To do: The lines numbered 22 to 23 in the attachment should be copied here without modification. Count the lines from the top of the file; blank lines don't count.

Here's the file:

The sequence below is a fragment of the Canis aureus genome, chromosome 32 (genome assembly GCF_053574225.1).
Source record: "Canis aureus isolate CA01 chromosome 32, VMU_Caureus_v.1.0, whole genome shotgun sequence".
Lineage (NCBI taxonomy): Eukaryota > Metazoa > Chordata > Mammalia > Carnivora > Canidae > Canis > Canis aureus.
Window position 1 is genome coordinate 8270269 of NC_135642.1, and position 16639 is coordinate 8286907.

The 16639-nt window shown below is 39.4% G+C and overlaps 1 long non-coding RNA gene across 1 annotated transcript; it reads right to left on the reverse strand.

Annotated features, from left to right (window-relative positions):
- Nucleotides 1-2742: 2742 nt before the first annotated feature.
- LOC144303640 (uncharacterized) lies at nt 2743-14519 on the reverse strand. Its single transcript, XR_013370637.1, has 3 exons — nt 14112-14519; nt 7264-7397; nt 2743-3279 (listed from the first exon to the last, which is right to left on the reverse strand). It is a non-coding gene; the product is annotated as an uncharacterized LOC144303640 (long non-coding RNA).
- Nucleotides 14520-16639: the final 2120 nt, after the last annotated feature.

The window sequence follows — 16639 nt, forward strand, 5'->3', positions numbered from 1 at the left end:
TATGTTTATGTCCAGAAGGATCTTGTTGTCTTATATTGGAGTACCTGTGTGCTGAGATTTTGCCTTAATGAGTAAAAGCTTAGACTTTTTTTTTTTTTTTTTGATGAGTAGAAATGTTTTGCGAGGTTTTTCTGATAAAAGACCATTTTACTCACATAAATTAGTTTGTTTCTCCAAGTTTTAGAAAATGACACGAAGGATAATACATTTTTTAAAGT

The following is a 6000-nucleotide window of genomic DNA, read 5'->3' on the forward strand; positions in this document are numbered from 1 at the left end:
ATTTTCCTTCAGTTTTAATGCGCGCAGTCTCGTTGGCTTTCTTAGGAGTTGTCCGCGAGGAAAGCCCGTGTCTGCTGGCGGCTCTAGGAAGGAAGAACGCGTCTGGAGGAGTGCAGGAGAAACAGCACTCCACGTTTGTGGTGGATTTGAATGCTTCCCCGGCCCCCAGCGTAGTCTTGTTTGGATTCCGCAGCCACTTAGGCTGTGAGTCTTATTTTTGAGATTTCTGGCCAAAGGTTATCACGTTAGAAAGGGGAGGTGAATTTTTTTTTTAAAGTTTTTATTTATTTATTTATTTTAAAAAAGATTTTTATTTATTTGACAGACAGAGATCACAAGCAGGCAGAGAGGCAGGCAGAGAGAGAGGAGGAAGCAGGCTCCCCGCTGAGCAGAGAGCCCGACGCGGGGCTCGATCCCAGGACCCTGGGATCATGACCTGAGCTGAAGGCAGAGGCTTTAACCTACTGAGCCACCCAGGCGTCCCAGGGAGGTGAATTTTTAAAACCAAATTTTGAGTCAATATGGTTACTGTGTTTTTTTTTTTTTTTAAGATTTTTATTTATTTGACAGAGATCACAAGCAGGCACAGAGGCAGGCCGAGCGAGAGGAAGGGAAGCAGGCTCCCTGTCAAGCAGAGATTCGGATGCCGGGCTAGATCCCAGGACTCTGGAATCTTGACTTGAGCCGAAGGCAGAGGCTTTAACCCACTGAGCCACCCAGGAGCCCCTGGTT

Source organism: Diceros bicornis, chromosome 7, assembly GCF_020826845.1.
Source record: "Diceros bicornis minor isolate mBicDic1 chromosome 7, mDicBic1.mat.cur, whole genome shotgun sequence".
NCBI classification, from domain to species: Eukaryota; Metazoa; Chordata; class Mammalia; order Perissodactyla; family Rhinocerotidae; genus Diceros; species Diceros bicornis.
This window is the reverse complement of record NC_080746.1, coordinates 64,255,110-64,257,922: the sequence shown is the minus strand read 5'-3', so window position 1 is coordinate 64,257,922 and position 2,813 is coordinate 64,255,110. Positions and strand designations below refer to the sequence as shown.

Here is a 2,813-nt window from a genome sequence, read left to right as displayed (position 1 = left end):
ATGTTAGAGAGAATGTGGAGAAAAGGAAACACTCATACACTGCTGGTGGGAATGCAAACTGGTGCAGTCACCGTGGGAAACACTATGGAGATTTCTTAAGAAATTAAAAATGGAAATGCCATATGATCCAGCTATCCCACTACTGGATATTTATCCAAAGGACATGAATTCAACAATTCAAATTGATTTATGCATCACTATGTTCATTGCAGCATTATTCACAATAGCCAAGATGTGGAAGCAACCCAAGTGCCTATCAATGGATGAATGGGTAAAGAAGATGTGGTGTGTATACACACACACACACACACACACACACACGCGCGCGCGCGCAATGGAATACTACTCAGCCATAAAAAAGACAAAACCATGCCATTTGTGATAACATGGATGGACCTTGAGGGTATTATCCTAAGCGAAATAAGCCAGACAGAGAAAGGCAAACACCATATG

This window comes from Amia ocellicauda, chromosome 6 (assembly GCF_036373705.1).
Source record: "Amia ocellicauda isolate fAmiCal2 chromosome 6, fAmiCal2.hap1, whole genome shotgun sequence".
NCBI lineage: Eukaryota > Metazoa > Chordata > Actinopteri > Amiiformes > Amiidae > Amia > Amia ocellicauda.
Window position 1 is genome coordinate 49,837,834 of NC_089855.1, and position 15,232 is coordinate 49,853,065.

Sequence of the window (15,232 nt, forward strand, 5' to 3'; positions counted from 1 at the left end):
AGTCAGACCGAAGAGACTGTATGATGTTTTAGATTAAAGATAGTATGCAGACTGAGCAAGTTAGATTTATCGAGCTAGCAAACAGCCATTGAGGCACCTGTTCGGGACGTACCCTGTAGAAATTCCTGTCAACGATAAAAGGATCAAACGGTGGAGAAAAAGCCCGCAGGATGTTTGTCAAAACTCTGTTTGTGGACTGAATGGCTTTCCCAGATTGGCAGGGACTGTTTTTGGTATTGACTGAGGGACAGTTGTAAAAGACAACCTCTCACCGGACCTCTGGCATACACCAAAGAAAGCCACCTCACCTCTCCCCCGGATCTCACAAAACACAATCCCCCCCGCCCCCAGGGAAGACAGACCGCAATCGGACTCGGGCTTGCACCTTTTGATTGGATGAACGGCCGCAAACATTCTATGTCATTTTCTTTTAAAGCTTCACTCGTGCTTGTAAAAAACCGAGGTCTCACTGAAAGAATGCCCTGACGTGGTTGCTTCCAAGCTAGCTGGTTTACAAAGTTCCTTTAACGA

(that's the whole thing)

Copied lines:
NCBI lineage: Eukaryota > Metazoa > Chordata > Actinopteri > Amiiformes > Amiidae > Amia > Amia ocellicauda.
Window position 1 is genome coordinate 49,837,834 of NC_089855.1, and position 15,232 is coordinate 49,853,065.